World War 1 Aeronautical Advantage

World War 1 Aeronautical Advantage

World War 1 took place from 1914 to 1919 and various weapons were used by various nations to try and defeat their opponents. Airplanes were among the weapons used and by the beginning of the war, they were less than 11 years old (Spark Notes, 2016). Technology had taken a major leap before the war thus the aviation industry fascinated many; although there was not much trust in the planes. The airplanes were not as advanced as those of recent times. The planes could barely accommodate a pilot and a single passenger due to their little power; they were also slow and flimsy (Spark Notes, 2016). By the end of the war, the planes had improved and they had led to the development of other weapons such as bombs.

Initially, the thought of using aircraft during the war was a far-fetched idea by various nations. All changed when countries realized that they could use airplanes to spy on the movements of their enemy troops (Spark Notes, 2016). However, this meant the introduction of a new kind of plane which could serve the intended purpose. The reconnaissance plane was born and it was used by both opponents at war; it could carry the pilot and one passenger who played the role of an observer (Spark Notes, 2016). The work of the observer was to take photos of the troops on the ground. These planes, however, did not stay for long as the only aerial planes. A way of stopping the observation plans from spying on troops was invented. The reconnaissance planes were either fired from the ground or attacked by other aircraft (Spark Notes, 2016). These methods however failed until the machine gun was put into the task. The main aeronautical advantage in the above discussion is that the opponents who had access to reconnaissance planes could spy on the troops of the other members, thus most likely to win the battle.

The aircraft were basic and crude at the start of the war but this changed at the close of the war. Aircraft had become more sophisticated and had led to the introduction of fighters, bombers, and long-range bombers (Trueman, 2016). The introduction of aircraft in the World War 1 had various advantages for the armies of the participating countries. The British airmen were included in the British army at the start of the war but by the end of the war, it had turned into the Royal Air Force (Trueman, 2016). The very first powered flight to be recorded was in 1903, an aircraft that the Wright brothers flew. The other powered aircraft recorded was by Louis Bleriot and it crossed the English Channel in 1909. The latter two statements are an indication that the aircraft available by 1914 were crude and were not essential for war (Trueman, 2016). However, this led to the invention of the reconnaissance plans as discussed earlier. The Germans used these planes for ‘feeding back information for artillery strikes’, spying on opponents’ troops, and also monitoring the movements of their own troops on the ground (Trueman, 2016).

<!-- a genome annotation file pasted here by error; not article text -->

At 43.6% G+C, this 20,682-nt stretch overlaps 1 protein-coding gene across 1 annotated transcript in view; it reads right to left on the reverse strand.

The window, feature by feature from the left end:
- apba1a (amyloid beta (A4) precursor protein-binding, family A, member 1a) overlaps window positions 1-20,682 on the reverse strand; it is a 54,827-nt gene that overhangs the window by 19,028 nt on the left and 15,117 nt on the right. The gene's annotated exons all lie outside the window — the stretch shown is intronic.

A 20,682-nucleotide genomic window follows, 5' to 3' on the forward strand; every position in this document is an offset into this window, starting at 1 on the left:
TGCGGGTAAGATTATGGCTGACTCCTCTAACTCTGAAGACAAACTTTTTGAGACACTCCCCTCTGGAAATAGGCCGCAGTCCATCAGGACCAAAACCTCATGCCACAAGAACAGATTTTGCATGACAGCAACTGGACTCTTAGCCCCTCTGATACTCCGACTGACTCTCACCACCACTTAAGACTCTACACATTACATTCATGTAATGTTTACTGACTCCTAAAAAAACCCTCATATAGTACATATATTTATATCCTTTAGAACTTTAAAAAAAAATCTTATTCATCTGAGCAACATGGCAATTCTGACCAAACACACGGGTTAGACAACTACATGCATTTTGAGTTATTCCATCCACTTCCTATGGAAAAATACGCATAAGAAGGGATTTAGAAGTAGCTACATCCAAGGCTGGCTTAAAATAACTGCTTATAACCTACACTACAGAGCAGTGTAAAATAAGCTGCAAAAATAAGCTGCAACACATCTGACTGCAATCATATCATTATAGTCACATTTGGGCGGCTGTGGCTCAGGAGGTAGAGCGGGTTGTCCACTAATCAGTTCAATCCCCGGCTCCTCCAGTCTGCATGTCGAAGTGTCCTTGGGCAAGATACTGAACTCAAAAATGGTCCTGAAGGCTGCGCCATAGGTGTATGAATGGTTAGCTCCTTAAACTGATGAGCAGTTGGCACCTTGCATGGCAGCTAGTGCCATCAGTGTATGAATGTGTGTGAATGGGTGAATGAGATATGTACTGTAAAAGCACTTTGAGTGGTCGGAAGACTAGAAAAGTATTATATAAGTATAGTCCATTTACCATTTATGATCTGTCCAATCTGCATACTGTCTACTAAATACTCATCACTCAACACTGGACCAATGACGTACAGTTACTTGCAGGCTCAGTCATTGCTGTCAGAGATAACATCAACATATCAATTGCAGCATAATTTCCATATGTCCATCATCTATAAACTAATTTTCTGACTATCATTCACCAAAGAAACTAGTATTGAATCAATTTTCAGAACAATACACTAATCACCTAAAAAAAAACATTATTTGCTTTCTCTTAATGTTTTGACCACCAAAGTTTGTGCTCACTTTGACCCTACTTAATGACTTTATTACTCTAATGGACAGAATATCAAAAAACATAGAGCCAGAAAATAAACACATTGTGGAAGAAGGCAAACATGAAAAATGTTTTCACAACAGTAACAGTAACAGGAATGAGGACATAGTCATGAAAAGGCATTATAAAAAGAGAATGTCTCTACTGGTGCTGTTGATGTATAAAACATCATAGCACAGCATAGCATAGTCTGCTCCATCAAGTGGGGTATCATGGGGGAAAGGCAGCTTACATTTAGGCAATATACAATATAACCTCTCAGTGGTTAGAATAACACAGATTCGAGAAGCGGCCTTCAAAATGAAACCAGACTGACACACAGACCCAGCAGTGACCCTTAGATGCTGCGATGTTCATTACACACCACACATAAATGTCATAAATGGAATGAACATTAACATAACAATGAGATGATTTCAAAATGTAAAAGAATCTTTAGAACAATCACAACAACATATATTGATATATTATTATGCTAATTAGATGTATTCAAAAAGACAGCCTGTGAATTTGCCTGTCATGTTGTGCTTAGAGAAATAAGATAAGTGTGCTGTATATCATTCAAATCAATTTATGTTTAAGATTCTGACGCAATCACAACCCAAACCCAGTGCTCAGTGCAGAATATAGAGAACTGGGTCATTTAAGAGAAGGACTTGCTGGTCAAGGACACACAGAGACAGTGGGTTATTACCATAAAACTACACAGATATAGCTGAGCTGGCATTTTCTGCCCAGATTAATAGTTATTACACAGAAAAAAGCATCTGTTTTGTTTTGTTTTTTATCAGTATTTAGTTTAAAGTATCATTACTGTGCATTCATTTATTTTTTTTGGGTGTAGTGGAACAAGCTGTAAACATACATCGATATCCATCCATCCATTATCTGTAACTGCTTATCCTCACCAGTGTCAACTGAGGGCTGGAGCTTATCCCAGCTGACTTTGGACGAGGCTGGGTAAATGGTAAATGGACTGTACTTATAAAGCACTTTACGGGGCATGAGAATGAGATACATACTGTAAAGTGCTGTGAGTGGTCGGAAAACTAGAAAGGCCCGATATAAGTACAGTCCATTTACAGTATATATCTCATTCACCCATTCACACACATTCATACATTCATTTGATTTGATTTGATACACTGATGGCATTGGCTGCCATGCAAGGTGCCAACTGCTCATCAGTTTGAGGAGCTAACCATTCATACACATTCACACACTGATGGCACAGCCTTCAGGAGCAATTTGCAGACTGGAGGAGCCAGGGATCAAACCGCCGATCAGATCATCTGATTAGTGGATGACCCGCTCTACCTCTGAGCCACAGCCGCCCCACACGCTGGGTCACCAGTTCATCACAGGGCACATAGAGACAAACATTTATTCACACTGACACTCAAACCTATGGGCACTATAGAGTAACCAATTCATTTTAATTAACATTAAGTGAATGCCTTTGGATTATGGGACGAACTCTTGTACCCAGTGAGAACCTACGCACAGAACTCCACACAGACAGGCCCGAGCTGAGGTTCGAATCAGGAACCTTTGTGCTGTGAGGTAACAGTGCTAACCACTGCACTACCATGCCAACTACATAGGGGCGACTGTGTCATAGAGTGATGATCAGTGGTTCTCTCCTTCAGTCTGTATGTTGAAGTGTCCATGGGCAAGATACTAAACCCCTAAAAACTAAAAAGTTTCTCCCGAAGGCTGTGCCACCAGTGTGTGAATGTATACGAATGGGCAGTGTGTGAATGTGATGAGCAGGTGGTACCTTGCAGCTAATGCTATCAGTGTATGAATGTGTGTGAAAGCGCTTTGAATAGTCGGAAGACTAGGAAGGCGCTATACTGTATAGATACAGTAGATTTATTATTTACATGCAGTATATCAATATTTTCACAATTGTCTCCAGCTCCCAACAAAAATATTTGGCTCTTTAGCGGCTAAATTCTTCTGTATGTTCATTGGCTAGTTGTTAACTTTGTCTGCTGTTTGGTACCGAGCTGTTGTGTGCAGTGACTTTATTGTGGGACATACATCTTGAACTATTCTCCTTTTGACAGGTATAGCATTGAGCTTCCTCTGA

According to Keitch and Blair (2016), planes such as B.E.2 biplane were used for finding out where the enemy was and the activities they were carrying out. It can be seen that the major aeronautical advantage in World War One was to gather information for opponent camps. The passing of messages was, however, a mechanical one as the planes did not have radio sets. The observers and pilots could either drop the information in weighted bags or get messages on forces on the ground using message steamers (Keitch & Blair, 2016). The latter form of passing information proved hard and inaccurate as the war progressed thus the introduction of aerial photography in early 1915 (Keitch & Blair, 2016). The first photos were taken by hand but later on a camera was mounted on the aircraft, making work easier.

Aircraft played a significant role during World War 1 despite the fact that they had been used in various battles such as the Italo-Turkish war of 1911-1912 (Wilkin, n.d.). At first, the planes were used for spying and gathering troop information however, as the war progressed, their use increased. In 1915, a French innovation that could allow machine-gun firing through the propeller was perfected by Anthony Fokker; the Dutch aircraft manufacturer (Wilkin, n.d.). World War One led to the development of planes such as the Bristol F.2 Fighter (Boucher, 2013).




Boucher W, I. 2013. ‘The Rise of Advanced Aircraft- 1917.’

Keitch C, Blair J. 2016. ‘What impact did the First World War have on aircraft and aerial warfare?’ IMPERIAL WAR MUSEUMS.

Spark Notes. 2016. ‘The War in the Air.’ sparknotes.

Trueman C. 2016. ‘Aircraft and World War One.’ The History Learning Site.

Wilkin B. nd. ‘Aerial Warfare during World War One.’







$ 10 .00